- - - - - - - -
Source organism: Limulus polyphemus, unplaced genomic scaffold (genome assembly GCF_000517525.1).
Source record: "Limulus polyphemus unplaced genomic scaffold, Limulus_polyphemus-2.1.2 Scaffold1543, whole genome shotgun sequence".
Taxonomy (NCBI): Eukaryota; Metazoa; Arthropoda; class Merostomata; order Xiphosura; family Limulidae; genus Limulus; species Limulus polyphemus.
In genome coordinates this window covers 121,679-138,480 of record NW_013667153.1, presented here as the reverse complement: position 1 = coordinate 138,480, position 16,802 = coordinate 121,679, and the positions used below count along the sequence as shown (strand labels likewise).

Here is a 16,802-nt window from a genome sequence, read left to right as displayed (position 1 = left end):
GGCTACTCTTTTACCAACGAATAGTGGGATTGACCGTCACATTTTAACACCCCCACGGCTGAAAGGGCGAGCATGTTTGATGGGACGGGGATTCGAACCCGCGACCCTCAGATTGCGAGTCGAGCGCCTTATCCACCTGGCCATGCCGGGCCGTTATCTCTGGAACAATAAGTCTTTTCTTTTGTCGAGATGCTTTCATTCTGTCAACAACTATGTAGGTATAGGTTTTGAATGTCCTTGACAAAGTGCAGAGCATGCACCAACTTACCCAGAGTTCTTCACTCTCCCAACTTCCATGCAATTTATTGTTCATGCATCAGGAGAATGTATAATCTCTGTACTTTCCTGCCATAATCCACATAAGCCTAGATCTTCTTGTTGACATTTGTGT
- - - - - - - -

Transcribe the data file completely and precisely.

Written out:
Source organism: Limulus polyphemus, unplaced genomic scaffold (genome assembly GCF_000517525.1).
Source record: "Limulus polyphemus unplaced genomic scaffold, Limulus_polyphemus-2.1.2 Scaffold1543, whole genome shotgun sequence".
Taxonomy (NCBI): Eukaryota; Metazoa; Arthropoda; class Merostomata; order Xiphosura; family Limulidae; genus Limulus; species Limulus polyphemus.
In genome coordinates this window covers 121,679-138,480 of record NW_013667153.1, presented here as the reverse complement: position 1 = coordinate 138,480, position 16,802 = coordinate 121,679, and the positions used below count along the sequence as shown (strand labels likewise).

Here is a 16,802-nt window from a genome sequence, read left to right as displayed (position 1 = left end):
GGCTACTCTTTTACCAACGAATAGTGGGATTGACCGTCACATTTTAACACCCCCACGGCTGAAAGGGCGAGCATGTTTGATGGGACGGGGATTCGAACCCGCGACCCTCAGATTGCGAGTCGAGCGCCTTATCCACCTGGCCATGCCGGGCCGTTATCTCTGGAACAATAAGTCTTTTCTTTTGTCGAGATGCTTTCATTCTGTCAACAACTATGTAGGTATAGGTTTTGAATGTCCTTGACAAAGTGCAGAGCATGCACCAACTTACCCAGAGTTCTTCACTCTCCCAACTTCCATGCAATTTATTGTTCATGCATCAGGAGAATGTATAATCTCTGTACTTTCCTGCCATAATCCACATAAGCCTAGATCTTCTTGTTGACATTTGTGT